Italian court: Amanda Knox struck mortal blow, victim's wounds indicate multiple aggressors

The Associated Press

FILE - In this Tuesday, Oct. 4, 2011 file photo, Amanda Knox talks to reporters, in Seattle. A court in Florence that convicted Amanda Knox in her British roommate's 2007 murder says the wounds indicate multiple aggressors, and that the two exchange students fought over money the night of the murder. The appellate court on Tuesday, April 29, 2014, issued a 337-page explanation for its January guilty verdicts against Knox and her former boyfriend Raffaele Sollecito. Knox, 26, was sentenced to 28 ½ years while Sollecito, 30, received 25 years. Knox has been in the United States since 2011, when an earlier appellate trial that overturned her lower court conviction. Sollecito remains in Italy. The release of the court's reasoning opens the verdict to an appeal back to the supreme Court of Cassation. If the high court confirms the convictions, a long extradition fight for Knox is expected. Kercher, 21, was found dead in a pool of blood in the apartment she and Knox shared in the town of Perugia. (AP Photo/Ted S. Warren, File)

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"It is not always the case that the motive of a serious, bloody crime is easy to read," the judge wrote, especially when not in the context of other criminal activity such as financial gain. Courts have determined motives are less relevant when the evidence is clear, he said.

Kercher was found dead in a pool of blood in the apartment she and Knox shared in the town of Perugia, on Nov. 2, 2007. Her throat had been slashed and she had been sexually assaulted. Knox and Sollecito were arrested four days later and served four years in prison before an appeals court acquitted them in 2011. Knox returned to the Seattle, where she is a student at the University of Washington.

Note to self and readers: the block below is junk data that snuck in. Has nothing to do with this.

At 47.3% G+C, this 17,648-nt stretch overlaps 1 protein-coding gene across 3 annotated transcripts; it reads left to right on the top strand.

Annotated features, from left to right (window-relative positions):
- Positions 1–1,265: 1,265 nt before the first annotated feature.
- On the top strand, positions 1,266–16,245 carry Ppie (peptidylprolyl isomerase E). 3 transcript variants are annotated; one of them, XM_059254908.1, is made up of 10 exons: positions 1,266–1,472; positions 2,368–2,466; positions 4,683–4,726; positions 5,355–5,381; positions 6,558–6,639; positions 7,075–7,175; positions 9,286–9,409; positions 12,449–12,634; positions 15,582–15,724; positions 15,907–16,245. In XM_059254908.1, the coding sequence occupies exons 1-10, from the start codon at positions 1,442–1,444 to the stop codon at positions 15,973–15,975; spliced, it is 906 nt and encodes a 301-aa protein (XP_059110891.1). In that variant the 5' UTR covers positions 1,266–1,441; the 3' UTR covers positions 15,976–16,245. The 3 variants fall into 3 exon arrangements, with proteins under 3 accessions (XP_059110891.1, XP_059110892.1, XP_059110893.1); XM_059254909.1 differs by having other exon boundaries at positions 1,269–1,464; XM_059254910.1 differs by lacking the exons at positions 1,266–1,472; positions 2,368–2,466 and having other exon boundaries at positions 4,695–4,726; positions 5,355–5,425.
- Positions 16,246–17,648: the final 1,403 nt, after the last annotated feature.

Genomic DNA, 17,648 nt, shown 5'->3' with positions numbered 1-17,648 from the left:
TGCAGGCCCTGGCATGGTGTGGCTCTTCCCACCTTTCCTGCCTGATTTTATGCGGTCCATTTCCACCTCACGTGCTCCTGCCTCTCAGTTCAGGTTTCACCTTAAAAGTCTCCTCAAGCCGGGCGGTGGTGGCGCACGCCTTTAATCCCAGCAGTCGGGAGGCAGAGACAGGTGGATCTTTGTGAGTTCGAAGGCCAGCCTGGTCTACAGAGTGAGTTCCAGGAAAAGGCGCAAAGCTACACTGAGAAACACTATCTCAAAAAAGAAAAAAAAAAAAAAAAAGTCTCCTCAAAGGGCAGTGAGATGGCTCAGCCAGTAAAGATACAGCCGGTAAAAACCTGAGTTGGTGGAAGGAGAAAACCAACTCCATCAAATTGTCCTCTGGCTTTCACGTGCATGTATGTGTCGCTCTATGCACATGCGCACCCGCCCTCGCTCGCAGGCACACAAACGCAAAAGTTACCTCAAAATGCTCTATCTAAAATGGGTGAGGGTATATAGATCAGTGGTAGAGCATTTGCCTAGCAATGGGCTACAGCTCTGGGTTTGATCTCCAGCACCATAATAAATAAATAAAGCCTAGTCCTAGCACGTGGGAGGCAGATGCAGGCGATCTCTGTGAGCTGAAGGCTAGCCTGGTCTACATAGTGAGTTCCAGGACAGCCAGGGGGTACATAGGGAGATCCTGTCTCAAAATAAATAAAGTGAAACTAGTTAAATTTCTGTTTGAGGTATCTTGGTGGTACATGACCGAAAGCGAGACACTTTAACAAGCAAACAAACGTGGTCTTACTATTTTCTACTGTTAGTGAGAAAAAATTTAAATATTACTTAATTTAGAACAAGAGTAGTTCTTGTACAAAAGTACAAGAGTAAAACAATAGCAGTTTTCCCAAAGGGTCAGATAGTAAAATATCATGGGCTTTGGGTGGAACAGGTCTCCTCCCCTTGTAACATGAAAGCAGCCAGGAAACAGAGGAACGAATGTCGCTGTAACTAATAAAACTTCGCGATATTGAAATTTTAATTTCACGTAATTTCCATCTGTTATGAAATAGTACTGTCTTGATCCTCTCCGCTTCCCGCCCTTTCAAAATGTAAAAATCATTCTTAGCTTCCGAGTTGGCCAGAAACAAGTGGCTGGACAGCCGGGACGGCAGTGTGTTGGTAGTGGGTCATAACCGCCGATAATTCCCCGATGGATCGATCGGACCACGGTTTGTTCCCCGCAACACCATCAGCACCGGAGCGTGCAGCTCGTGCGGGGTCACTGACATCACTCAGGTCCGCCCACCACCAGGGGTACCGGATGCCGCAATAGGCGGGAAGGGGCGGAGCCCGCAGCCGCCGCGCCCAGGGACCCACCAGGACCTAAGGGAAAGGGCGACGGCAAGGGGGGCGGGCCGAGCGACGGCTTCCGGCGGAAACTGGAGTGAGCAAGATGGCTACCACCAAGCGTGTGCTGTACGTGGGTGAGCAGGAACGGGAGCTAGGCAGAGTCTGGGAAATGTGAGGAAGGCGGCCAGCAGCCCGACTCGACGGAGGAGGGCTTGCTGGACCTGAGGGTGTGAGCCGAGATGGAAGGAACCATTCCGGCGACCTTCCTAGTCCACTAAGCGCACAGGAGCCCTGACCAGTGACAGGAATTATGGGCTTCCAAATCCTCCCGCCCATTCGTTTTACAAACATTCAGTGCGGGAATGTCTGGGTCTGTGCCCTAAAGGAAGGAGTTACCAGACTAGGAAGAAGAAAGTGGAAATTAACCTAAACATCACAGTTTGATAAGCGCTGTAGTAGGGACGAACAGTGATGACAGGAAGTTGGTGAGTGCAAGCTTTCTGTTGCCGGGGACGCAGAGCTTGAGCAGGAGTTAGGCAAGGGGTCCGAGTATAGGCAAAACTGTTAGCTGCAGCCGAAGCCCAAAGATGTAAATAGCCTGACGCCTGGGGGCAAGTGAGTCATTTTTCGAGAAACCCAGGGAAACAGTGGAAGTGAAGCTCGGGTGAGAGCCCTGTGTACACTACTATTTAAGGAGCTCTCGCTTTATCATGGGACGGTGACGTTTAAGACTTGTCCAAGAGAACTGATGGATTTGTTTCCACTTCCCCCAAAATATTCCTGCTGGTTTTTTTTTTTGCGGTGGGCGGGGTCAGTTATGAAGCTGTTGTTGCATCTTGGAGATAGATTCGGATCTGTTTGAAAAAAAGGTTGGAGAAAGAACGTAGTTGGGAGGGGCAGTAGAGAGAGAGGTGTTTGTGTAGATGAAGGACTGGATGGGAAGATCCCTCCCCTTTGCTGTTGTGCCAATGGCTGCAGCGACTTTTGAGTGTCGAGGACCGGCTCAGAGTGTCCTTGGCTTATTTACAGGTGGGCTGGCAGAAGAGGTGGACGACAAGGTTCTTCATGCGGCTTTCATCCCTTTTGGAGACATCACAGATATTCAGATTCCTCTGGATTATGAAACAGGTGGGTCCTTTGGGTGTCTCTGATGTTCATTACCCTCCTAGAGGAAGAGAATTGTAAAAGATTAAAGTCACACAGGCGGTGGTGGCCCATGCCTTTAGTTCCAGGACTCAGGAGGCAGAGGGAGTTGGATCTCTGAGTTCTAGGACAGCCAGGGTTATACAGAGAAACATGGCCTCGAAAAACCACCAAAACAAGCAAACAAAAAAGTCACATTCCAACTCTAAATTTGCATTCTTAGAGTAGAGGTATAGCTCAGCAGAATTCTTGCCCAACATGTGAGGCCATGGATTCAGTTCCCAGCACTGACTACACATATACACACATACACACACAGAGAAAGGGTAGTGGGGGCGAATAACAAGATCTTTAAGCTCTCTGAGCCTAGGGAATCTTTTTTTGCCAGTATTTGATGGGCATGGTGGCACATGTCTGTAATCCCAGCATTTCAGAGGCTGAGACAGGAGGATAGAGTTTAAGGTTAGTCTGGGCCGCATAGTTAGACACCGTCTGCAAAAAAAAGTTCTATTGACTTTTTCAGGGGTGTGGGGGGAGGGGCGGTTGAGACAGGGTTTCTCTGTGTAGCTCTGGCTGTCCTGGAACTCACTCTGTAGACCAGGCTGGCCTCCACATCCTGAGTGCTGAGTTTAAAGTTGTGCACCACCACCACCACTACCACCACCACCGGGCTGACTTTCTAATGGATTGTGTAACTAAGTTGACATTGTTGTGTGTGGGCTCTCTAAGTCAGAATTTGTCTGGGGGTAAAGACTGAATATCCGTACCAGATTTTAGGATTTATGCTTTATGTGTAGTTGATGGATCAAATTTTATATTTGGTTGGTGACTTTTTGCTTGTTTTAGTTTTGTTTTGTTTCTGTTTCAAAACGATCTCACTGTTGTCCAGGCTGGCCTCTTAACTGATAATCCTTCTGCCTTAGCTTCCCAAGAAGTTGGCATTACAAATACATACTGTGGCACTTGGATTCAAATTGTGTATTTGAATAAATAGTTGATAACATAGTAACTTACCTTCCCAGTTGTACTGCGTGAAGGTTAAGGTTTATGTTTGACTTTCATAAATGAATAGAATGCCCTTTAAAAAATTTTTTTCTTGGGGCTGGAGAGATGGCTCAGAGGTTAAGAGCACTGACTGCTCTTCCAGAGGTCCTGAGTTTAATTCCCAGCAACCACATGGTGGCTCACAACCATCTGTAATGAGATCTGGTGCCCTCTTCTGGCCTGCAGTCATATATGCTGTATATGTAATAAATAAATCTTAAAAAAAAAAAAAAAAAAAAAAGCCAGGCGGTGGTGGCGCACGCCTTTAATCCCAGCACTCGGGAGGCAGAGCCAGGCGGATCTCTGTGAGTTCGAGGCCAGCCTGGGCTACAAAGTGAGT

Italy's high court later threw out that acquittal in a scathing decision and ordered a new trial, resulting in January's conviction. Both Knox and Sollecito deny any involvement in Kercher's death, and say they spent the evening at Sollecito's place getting high, having sex and watching a movie.

The courts have cast wildly different versions of events. Knox and Sollecito were convicted of murder and sexual assault in the first trial based on DNA evidence, confused alibis and Knox's false accusation against a Congolese bar owner, for which she was also convicted of slander.

Then an appeals court in Perugia dismantled the murder verdicts, criticizing the "building blocks" of the conviction, including DNA evidence deemed unreliable by new experts, and lack of motive.

That acquittal was vacated in March 2013 by Italy's highest court, which ordered a new appeals trial to examine evidence and hear testimony it said had been improperly omitted by the Perugia appeals court, and to redress what it identified as lapses in logic.

Guede, was convicted in a separate trial of sexually assaulting and stabbing Kercher. His 16-year sentence — reduced on appeal from 30 years — was upheld in 2010 by Italy's highest court, which said he had not acted alone. Guede, a drug dealer who fled Italy after the killing and was extradited from Germany, acknowledges he was in Kercher's room the night she died but denies killing her.

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Paolo Santalucia in Rome contributed to this report.

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